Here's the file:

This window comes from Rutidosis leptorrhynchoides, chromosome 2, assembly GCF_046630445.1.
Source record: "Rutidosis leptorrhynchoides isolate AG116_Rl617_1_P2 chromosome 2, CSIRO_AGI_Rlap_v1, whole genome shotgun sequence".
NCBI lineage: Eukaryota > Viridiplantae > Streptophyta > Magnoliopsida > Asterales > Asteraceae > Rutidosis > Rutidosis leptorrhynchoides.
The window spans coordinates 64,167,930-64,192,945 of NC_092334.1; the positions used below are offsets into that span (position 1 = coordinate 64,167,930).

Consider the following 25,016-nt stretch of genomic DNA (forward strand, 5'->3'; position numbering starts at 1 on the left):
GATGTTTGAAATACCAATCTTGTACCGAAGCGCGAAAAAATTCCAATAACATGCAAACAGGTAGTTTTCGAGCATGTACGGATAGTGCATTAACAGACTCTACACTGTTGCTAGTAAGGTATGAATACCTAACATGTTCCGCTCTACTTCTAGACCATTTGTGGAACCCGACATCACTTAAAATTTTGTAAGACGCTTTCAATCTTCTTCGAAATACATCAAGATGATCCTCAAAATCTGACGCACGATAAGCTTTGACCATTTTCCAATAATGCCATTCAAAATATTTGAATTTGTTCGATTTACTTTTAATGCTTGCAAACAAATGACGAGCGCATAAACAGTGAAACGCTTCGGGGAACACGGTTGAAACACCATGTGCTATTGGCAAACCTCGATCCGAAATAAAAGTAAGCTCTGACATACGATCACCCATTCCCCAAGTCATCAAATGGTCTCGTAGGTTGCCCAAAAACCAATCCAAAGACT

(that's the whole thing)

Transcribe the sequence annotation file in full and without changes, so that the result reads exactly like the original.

This window comes from Rutidosis leptorrhynchoides, chromosome 2, assembly GCF_046630445.1.
Source record: "Rutidosis leptorrhynchoides isolate AG116_Rl617_1_P2 chromosome 2, CSIRO_AGI_Rlap_v1, whole genome shotgun sequence".
NCBI lineage: Eukaryota > Viridiplantae > Streptophyta > Magnoliopsida > Asterales > Asteraceae > Rutidosis > Rutidosis leptorrhynchoides.
The window spans coordinates 64,167,930-64,192,945 of NC_092334.1; the positions used below are offsets into that span (position 1 = coordinate 64,167,930).

Consider the following 25,016-nt stretch of genomic DNA (forward strand, 5'->3'; position numbering starts at 1 on the left):
GATGTTTGAAATACCAATCTTGTACCGAAGCGCGAAAAAATTCCAATAACATGCAAACAGGTAGTTTTCGAGCATGTACGGATAGTGCATTAACAGACTCTACACTGTTGCTAGTAAGGTATGAATACCTAACATGTTCCGCTCTACTTCTAGACCATTTGTGGAACCCGACATCACTTAAAATTTTGTAAGACGCTTTCAATCTTCTTCGAAATACATCAAGATGATCCTCAAAATCTGACGCACGATAAGCTTTGACCATTTTCCAATAATGCCATTCAAAATATTTGAATTTGTTCGATTTACTTTTAATGCTTGCAAACAAATGACGAGCGCATAAACAGTGAAACGCTTCGGGGAACACGGTTGAAACACCATGTGCTATTGGCAAACCTCGATCCGAAATAAAAGTAAGCTCTGACATACGATCACCCATTCCCCAAGTCATCAAATGGTCTCGTAGGTTGCCCAAAAACCAATCCAAAGACT